What is Hybrid Teaching?
The Lee University hybrid course is one taught simultaneously in person and via Zoom. The teaching occurs at the same time by the same faculty member, thereby offering the opportunity for approved students to participate in the in-person class from a distance. Students participating in a class by Zoom would receive prior approval to do so rather than having the option to decide by preference or convenience.
What is Self-Guided Support?
The CTE has created a self-guided framework to aid you in preparing and teaching hybrid courses that engage and challenge students. Additional resources will help you develop activities and tools for both online and on-campus learners, as well as addressing accessibility for students. Plan provides a framework for you to begin thinking about hybrid courses in Fall 2020. Prepare provides the tools you need to begin developing strategies and activities for your courses. Teach is a collection of resources to help you focus on engaged, student-centered learning throughout the coming semesters.
Hybrid courses will involve rethinking several parts of well-established courses and require flexibility from both you and your students. However, you don’t have to do this alone. For assistance and encouragement, contact Jean Eledge or Bethany Sargent.
Think about how you will develop your course as you contemplate essential factors relating to learning outcomes, your course content, and your students’ experience.
Ask questions that guide you in maintaining the objectives of your course in light of situational factors that may affect assignments and students. Consider:
These questions are adapted from Planning Your Course: A Decision Guide from Cornell University. For additional resources in course development, read Designing a Course by Washington University in St. Louis or Vanderbilt University’s Understanding By Design Guide.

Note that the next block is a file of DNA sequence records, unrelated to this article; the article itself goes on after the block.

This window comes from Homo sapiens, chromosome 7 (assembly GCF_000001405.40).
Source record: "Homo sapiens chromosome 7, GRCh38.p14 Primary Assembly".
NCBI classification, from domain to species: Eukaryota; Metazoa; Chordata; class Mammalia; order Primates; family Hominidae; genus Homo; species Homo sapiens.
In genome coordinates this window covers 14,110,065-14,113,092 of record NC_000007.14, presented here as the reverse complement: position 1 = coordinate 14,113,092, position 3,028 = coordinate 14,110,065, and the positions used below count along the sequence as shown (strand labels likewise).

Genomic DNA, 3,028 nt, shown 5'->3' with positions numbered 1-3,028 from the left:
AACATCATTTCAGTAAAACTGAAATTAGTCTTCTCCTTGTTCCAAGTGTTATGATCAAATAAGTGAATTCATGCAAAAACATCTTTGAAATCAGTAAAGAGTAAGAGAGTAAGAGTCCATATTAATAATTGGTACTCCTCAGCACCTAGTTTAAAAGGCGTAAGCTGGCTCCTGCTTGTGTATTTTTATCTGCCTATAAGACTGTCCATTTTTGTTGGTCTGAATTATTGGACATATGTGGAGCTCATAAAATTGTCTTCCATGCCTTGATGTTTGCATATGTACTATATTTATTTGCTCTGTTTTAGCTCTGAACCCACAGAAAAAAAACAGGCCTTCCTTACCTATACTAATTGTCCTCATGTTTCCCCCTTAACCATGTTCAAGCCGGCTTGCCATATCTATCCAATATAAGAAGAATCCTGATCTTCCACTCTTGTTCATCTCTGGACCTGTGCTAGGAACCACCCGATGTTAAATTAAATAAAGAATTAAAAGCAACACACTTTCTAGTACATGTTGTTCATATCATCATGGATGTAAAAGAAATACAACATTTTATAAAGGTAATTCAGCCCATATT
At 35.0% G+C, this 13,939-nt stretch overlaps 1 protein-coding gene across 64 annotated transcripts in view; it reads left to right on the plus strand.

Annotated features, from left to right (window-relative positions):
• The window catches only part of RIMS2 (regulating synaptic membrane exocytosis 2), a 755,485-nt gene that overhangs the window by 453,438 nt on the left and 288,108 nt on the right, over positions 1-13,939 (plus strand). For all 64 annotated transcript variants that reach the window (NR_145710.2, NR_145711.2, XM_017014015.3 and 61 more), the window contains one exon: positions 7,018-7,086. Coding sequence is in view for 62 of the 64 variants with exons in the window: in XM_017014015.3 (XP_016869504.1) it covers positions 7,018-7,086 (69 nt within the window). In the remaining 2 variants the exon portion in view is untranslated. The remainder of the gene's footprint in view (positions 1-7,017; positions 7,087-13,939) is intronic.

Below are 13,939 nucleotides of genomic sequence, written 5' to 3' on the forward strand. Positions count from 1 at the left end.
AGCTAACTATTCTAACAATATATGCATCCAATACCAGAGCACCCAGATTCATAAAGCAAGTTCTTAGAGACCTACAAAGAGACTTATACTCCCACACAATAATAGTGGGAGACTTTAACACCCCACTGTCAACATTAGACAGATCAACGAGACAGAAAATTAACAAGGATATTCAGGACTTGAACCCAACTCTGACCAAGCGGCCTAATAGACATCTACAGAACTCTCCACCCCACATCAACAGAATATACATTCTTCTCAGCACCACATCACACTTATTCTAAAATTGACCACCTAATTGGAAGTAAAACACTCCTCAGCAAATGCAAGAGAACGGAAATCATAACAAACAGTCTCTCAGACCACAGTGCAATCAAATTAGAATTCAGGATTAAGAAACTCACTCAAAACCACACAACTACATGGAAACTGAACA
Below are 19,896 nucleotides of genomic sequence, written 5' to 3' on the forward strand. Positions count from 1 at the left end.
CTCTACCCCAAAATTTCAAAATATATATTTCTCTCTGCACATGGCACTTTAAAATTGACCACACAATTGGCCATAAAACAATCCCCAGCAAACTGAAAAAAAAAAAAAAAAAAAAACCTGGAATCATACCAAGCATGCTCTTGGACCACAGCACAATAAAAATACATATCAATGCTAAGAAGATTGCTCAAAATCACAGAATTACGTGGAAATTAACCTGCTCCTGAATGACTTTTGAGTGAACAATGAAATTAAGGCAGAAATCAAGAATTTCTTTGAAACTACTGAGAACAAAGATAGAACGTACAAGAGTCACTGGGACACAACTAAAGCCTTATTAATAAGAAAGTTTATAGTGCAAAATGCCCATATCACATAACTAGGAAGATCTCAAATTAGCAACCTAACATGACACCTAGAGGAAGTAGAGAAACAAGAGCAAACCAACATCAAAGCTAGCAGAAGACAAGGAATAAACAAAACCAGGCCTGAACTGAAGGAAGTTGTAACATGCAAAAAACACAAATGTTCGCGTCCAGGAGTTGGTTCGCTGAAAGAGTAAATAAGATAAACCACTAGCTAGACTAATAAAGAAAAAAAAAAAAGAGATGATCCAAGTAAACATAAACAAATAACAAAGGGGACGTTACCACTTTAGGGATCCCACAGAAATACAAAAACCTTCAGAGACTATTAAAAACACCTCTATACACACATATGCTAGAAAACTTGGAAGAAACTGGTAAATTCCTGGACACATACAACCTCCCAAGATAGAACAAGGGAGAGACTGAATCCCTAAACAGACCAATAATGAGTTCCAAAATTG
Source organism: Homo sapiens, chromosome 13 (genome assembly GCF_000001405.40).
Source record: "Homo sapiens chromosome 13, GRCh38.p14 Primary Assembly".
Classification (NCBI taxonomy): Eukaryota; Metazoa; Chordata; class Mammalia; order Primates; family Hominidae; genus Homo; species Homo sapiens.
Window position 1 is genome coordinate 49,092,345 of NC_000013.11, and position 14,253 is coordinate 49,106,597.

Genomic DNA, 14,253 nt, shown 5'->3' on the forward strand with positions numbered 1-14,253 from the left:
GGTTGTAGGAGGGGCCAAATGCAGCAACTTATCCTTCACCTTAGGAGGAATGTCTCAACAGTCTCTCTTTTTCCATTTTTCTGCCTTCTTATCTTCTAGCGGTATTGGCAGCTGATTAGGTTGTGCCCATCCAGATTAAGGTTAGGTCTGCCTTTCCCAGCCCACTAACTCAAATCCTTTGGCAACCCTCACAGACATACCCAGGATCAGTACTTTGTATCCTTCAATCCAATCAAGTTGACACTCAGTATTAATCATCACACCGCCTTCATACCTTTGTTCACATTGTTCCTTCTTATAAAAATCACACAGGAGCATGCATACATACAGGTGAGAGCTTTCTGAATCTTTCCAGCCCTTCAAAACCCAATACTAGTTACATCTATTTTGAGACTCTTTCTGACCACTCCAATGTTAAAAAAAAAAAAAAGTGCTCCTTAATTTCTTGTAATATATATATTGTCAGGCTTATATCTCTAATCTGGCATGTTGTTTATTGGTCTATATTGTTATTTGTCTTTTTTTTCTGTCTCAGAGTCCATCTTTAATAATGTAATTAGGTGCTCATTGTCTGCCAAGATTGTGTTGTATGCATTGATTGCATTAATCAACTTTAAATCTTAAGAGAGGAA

Be sure to have a plan for student communication that works for both on-campus and remote students. Consider the following questions:
Course level assessment is designed to help instructors find out how effective their teaching methods are in facilitating student learning. Berkeley Center for Teaching & Learning says:
“[Formative Evaluations] are often ungraded and informal. Their aim is to provide both the students and instructor with a gauge of where their level of understanding is at the current moment, and enable the instructor ro adjust accordingly to meet the emerging needs of the class. Do I need to re-explain that concept differently? Do I need to backtrack two steps and catch everyone up to where we are now? Do I need to change my pedagogical approach to engage this group of students?
Formative evaluations are particularly important because they allow you to make changes that affect the current students, while the end of term forms only affect future classes. In Addition, formative evaluations signal your class that you are indeed interested in what and how they’re learning, and in their responses to your teaching.”
If you’re not sure what a flipped classroom is, both Cornell University and Vanderbilt University have put together explanations with many resources that will help you get started in thinking about flipped classroom models.